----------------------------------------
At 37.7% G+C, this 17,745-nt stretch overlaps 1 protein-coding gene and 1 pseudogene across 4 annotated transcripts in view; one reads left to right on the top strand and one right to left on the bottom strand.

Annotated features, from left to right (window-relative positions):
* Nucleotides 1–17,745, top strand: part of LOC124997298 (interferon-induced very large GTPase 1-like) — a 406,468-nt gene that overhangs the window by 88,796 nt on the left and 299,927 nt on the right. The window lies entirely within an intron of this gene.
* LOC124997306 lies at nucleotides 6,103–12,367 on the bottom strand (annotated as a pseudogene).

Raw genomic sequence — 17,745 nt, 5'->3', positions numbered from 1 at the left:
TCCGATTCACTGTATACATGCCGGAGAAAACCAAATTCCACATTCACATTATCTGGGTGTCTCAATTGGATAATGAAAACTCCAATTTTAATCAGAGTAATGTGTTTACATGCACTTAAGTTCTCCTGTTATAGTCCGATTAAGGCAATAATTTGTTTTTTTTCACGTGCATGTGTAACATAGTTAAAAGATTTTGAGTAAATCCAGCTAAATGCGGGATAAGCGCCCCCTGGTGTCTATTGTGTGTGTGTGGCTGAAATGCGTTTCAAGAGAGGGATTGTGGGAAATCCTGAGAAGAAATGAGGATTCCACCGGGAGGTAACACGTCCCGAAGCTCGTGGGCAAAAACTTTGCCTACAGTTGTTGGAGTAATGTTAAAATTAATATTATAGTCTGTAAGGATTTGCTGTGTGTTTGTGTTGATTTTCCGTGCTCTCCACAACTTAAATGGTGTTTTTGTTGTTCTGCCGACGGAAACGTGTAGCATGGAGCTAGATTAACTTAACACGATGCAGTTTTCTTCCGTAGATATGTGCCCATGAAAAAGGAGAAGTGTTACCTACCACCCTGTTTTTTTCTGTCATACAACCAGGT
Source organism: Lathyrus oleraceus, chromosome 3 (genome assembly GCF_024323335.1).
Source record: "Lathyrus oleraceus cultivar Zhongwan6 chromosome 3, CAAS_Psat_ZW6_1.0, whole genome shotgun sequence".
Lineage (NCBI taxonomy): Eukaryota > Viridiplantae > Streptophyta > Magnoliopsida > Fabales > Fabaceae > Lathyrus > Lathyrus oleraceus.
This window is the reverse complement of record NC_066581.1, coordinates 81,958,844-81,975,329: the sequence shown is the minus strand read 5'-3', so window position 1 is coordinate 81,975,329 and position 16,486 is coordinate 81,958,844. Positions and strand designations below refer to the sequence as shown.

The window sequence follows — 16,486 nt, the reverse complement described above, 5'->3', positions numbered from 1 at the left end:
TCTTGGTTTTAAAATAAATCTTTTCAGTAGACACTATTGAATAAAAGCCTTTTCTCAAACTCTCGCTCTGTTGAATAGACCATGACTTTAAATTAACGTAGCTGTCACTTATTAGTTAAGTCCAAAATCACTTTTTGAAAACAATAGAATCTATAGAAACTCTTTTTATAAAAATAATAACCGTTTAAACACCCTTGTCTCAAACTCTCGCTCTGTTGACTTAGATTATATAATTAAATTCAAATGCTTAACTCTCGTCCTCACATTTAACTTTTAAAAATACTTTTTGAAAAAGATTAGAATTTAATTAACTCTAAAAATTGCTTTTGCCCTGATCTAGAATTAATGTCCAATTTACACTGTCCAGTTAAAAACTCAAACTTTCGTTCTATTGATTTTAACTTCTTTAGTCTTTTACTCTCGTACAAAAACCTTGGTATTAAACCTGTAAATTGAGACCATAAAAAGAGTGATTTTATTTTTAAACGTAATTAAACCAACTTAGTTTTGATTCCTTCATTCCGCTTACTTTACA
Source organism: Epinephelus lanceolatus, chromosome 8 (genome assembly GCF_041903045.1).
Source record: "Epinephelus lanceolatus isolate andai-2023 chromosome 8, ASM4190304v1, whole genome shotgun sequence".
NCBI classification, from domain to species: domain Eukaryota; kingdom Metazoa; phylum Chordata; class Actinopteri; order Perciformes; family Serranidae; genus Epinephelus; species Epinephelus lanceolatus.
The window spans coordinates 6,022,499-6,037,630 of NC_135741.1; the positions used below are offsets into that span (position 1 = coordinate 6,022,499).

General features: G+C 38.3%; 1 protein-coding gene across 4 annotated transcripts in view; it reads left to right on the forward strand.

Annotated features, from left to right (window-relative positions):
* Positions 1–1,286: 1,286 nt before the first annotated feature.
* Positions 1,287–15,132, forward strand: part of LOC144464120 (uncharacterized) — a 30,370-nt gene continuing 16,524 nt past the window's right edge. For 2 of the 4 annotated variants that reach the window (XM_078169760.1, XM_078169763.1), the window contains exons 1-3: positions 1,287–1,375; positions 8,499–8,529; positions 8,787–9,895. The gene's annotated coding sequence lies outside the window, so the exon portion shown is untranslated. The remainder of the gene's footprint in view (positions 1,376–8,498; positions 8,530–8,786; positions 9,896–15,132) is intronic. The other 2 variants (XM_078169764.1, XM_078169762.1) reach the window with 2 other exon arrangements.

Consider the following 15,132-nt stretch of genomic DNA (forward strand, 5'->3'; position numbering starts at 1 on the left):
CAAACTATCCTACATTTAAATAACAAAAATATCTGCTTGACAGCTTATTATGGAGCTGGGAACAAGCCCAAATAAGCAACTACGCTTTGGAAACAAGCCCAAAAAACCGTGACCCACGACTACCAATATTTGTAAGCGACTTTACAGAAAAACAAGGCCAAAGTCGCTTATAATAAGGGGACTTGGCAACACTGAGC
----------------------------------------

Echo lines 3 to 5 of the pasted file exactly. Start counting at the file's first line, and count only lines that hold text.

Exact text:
* Nucleotides 1–17,745, top strand: part of LOC124997298 (interferon-induced very large GTPase 1-like) — a 406,468-nt gene that overhangs the window by 88,796 nt on the left and 299,927 nt on the right. The window lies entirely within an intron of this gene.
* LOC124997306 lies at nucleotides 6,103–12,367 on the bottom strand (annotated as a pseudogene).

Raw genomic sequence — 17,745 nt, 5'->3', positions numbered from 1 at the left: